Loads of Gravel

Ninety years ago from her farmhouse window she would see the loads of gravel being sold from my grandpa’s gravel pit. Every load moved by horse and cart was marked down on a tally on a calendar beside her party line telephone. With all the typical work to do in her house and around the farm she had time to do this. This neighbour had a husband but no children. She was a topnotch housekeeper, cook , quilter and kind soul.

When you went to visit her, even in her later years, she could put together a great homemade meal in no time flat. Bam! She was amazing. The visit would last well into the night because there was a lot of ground to cover with respect to catching up on all the news of the neighbourhood and adventures of those farther afield.

My neighbours are close at hand.

An older couple has moved into a seniors apartment but they are still involved in the local activities at the church and coffee shop. A new person has taken over their place and has a very old dog and a very young dog as well as some horses boarded somewhere which are part of a business venture she manages.

Another neighbour is constantly on the go with his trucking business and his wife is a devoted daughter, caring for her parents.

The folks beside me are busy night and day caring for children and others, often in emergency situations. Quite possibly, these people are angels.

Across the street are lovely folk involved in teaching,books, music, art, food and cats. They are either on their porch with herbal tea or off to watch the swans. Music from the sixties floats through the air, sometimes.

Directly across,a relative resides. Family sports events, community and social activities, planning such events for her wide range of friends and recently some kitchen renovations occupy her time. She seems to keep tabs on me as well.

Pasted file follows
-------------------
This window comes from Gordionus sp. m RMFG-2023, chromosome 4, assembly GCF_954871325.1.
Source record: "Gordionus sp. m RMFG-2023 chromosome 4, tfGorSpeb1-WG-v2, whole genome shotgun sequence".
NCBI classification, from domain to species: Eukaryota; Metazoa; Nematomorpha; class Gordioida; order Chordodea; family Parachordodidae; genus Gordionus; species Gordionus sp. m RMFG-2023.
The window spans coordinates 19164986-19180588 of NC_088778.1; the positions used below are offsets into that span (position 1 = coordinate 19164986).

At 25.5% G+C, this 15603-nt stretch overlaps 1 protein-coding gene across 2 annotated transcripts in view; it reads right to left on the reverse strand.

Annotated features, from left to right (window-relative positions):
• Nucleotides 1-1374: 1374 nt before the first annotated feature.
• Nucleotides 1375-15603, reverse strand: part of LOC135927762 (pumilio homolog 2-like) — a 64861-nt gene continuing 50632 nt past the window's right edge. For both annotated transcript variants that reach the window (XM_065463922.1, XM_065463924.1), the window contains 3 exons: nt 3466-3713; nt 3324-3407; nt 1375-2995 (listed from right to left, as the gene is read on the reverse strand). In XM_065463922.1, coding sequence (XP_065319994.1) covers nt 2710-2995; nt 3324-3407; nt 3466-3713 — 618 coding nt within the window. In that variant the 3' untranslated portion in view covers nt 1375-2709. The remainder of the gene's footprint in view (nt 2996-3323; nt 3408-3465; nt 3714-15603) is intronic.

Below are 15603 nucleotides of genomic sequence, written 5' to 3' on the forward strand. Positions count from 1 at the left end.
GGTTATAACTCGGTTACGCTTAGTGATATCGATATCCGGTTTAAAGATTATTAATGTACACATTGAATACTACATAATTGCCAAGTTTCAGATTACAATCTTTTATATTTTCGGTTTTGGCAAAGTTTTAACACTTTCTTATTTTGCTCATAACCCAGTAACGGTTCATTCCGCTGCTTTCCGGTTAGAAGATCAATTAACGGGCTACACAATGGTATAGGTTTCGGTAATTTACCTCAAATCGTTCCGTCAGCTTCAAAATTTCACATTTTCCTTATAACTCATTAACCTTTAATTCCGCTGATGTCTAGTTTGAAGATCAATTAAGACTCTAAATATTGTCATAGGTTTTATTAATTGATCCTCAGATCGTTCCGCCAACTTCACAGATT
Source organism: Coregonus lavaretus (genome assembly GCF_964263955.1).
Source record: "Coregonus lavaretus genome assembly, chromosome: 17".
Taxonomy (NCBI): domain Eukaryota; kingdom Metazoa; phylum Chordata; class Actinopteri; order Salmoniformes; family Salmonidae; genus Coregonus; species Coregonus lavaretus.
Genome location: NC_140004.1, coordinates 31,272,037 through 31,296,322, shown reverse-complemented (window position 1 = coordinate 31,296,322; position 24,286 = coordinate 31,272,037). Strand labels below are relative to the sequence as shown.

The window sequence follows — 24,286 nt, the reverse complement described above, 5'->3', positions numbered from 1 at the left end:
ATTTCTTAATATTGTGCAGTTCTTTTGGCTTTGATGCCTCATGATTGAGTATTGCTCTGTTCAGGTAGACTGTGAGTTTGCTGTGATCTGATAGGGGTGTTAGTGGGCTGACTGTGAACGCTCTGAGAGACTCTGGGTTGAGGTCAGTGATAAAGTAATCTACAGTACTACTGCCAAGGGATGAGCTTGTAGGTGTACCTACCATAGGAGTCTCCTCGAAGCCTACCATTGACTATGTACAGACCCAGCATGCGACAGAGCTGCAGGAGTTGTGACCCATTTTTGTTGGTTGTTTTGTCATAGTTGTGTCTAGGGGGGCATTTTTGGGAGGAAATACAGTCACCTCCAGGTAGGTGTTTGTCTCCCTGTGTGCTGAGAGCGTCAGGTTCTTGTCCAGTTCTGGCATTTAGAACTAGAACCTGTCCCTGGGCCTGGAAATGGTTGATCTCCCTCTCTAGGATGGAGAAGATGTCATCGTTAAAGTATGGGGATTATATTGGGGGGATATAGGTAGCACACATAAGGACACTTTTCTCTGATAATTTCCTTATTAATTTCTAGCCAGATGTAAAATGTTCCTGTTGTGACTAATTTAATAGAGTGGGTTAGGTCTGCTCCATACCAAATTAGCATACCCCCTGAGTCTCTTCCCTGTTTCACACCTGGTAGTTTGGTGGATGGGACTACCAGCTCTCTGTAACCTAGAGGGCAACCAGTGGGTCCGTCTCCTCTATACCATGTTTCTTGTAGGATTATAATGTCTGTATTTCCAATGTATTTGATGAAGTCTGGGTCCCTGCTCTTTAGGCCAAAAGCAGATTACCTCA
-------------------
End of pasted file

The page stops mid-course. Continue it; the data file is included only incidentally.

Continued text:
Further along, another relative lives a bachelor life of hobbies, friends and travel. He is also very fond of his amazing ginger coloured cat. He sends me emails about his cat, often.

Across the street is a young family with several children that liven up the neighbourhood, attracting the other kids down the street and they all get together as “The Chicken House Gang” and happily go off to the local park to play. All of them are sweet and polite. I should know because I see them go by back and forth a couple of times a day and they wave or say hi. Quite possibly, these kids are angels too.

Around the corner is a gentle and dignified grandma that rides her bike or goes on walks with her grandchildren.

At  the end of the street, another couple, distantly related, reserved and respected.

On the corner, in a huge restored old house a busy family, a tiny dog, teenagers in the house.

More neighbours, further along, as the streets and lanes wind in and out. New grandchildren are the news of these folks, or so I hear. They have been away to visit this new baby but are home again as I’ve been told as we gathered on the porch.

A toad is happy to be in my garden and follows my footsteps as I water the plants. The big tree across the street has a racoon carefully moving along the bigger branches.

At night, when I can’t sleep I think of things like the neighbour of my grandpa’s watching and tallying his gravel business and then I blog a bit to boost my stats. I’ll count them in the morning.

 

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3 Comments

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3 responses to “Loads of Gravel

  1. I remember when neighbors fed each other and party line telephones. Things moved much slower then.

    • My neighbours and I do go back and forth with meals usually during a stressful or busy time just to help each other. I remember the party line too! My mom would say “using! using! if she thought someone was listening in…)

  2. I loved this piece Liz, because some of the anonymous folks described so well in your succint descriptions of them are not so anonymous to me. Great writing about the nature of a wonderful neighbourhood!

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